Working conditions and terms and conditions

A considerable number of respondents do not feel security in connection with their personal and occupational situation (27.4% feel only "somewhat secure" and 27.1% "not secure at all"). However, the proportion of respondents stating the opposite are also high (32.4% feel "quite secure" and 10.6% "very secure"). This is thought to be due to the dual nature of the labour market (one segment consists of skilled labour and one of unskilled labour), which to a great degree reflects the dual nature of the Greek economy and industry (one segment is modernised and another lags behind).

Average reported total working time from Monday to Friday is 42 hours, and 11 hours at weekends. By sector of employment, the longest hours were found by the survey to be worked by workers in communications/transport/storage (48 hours per week), followed by workers in mines, quarries and trade (44.3 hours), industry and handicrafts (44.1 hours), and construction (42.1 hours). In addition, 37.8% of respondents "often" work weekends, 12.8% "sometimes", 40.8% "never" and 8.6% "rarely". In effect, approximately one worker out of two works weekends. Some 76% of respondents work regular hours, 9.8% work flexible hours and 9.7% are free of any constraints on working hours.

The overwhelming majority of workers state that they work full time (89.7%). Part-time workers represent 10.3% of the sample, of whom 57.6% were unable to find a full-time job, 19.7% are students and another 19.7% chose to work part time (53.8% were young people 18-24 years of age). The findings of the study show that part-time employment is mainly encountered in restaurants and hotels (38.5%) and in education (23.1%).

Of the respondents, 39.4% feel that the interests of employers and workers are different (compared with 37.7% in 1995), and 35.7% feel them to be opposed (42.8% in 1995). Nevertheless, the dialogue between employers and workers remains, despite its perceived deterioration, is the most appropriate way to address work-related problems, according to 59.7% of the sample (compared with 64.8% in 1995), followed by 15% who feel that industrial action and government legislative interventions are most appropriate.

With regard to which priorities workers regard as most important, 29.2% of the respondents cited quality of life, 24.4% job security, and 22.8% working conditions. When asked "what developments would you like to see in the years to come with regard to your work?", 26.2% cited wage increases as the most positive, followed by improved working conditions (18%) and job security (17%).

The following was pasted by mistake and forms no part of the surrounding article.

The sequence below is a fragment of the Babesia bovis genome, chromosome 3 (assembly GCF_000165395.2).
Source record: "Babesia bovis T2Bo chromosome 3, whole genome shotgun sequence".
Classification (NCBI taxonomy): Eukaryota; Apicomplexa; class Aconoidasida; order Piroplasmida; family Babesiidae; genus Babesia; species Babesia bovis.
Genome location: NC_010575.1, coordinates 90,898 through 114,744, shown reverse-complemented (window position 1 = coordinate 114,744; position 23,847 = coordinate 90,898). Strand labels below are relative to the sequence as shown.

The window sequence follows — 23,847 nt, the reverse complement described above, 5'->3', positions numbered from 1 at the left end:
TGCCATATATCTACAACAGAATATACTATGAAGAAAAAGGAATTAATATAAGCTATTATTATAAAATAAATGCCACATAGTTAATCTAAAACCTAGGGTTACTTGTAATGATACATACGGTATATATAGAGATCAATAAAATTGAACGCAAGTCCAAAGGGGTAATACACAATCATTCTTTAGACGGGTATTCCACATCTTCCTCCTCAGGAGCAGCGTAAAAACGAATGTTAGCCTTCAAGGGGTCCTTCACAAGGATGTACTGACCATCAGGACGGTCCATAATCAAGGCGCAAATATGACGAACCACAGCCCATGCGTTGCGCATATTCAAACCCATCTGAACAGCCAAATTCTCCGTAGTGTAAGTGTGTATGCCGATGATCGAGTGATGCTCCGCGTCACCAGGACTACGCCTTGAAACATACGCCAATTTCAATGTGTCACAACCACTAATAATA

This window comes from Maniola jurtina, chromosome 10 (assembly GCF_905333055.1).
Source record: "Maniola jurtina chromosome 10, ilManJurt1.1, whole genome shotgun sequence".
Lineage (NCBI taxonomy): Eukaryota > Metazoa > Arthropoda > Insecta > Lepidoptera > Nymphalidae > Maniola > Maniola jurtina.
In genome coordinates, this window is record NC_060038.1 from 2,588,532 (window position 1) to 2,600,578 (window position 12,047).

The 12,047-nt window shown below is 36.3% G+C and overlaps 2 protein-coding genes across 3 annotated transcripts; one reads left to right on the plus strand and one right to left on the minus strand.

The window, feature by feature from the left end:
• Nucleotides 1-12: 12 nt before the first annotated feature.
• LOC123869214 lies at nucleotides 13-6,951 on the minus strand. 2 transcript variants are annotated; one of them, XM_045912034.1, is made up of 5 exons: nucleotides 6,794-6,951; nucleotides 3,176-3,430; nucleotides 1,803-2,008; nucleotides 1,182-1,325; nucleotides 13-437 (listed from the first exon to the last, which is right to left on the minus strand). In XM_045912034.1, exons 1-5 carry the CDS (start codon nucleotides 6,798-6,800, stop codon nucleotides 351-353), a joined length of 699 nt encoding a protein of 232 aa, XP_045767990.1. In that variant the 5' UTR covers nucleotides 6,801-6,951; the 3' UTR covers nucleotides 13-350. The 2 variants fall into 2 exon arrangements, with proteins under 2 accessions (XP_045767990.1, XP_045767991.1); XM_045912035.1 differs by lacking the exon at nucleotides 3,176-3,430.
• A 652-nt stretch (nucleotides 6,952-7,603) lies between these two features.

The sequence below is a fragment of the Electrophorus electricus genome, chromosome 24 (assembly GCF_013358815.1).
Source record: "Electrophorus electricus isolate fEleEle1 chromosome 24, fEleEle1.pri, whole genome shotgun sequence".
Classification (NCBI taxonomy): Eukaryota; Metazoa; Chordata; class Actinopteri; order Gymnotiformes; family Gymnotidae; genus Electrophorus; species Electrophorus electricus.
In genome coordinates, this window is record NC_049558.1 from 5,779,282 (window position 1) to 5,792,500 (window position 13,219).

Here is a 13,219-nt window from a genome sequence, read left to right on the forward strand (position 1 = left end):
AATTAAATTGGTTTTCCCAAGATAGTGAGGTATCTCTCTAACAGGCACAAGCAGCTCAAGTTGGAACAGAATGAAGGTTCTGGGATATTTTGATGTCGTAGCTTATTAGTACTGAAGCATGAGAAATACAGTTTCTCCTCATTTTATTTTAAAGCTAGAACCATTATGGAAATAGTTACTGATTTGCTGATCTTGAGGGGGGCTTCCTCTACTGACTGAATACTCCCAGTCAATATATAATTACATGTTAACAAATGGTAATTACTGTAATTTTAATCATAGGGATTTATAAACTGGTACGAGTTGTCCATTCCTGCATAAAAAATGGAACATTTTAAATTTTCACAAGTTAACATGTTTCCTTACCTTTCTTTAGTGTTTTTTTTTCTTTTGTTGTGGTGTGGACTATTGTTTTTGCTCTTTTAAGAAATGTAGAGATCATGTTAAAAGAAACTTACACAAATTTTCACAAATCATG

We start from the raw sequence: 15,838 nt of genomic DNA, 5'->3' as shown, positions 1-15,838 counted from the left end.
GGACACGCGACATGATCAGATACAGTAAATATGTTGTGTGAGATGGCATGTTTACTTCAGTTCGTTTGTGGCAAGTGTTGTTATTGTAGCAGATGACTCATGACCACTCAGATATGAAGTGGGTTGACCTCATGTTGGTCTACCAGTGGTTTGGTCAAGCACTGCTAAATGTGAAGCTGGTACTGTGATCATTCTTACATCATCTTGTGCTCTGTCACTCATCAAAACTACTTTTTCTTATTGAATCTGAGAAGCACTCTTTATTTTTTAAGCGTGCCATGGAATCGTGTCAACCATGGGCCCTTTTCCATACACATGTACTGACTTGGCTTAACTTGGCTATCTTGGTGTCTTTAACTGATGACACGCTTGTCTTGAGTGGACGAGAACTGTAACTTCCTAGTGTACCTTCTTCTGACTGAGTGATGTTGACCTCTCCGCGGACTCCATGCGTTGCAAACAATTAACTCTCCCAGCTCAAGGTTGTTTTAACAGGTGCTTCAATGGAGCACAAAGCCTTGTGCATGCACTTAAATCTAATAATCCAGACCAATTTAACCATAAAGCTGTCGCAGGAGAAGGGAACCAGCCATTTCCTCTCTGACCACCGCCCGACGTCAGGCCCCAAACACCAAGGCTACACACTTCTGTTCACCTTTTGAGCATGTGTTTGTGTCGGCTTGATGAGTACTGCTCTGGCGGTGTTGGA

New technologies and employment

With regard to the introduction of new technologies in production and their effects on employment, it would appear, according to the respondents, that enterprises are still being modernised. Specifically, to the question: "when did the last technological modernisation take place in the enterprise/service where you work?", 30.2% of the respondents responded "in the last year", 15.1% "in the last three years", 8.4% "in the last five years", while 11.9% stated that "no machines are used". Regarding the effects of the new technologies on employment, the responses again indicate that technological modernisation does not have a negative effect on employment, since 57.7% state that the number of people employed by the enterprise remained the same, 24.1% state that it rose and 16.7% that it fell. In addition, the majority of workers (77.3%) say that technological modernisation has brought about an improvement in working conditions, while 19% say that it "has had no effect", and only 2.9% believe that modernisation has made working conditions worse.


The absence of trade unions in the workplace is due, apart from the reasons highlighted in the new survey, to the fact that the Greek economy is made up of a multitude of small, widely scattered enterprises. As a result, it is objectively difficult for the unions to approach and become active among workers in such enterprises. In addition, restoration of workers' confidence in the unions will depend to a great extent on the unions' ability to attract those groups of workers who still largely remain outside the organised trade union movement, such as workers in the services sector, young people, women, foreign workers and the large numbers of unemployed people and people in precarious employment. Finally, workers' opinions and concerns on issues related to the deterioration in the quality of life should be taken very seriously into consideration. This is something that should be of concern to the trade union organisations when mapping out their strategy. (Dimitris Katsoridas, INE/GSEE-ADEDY)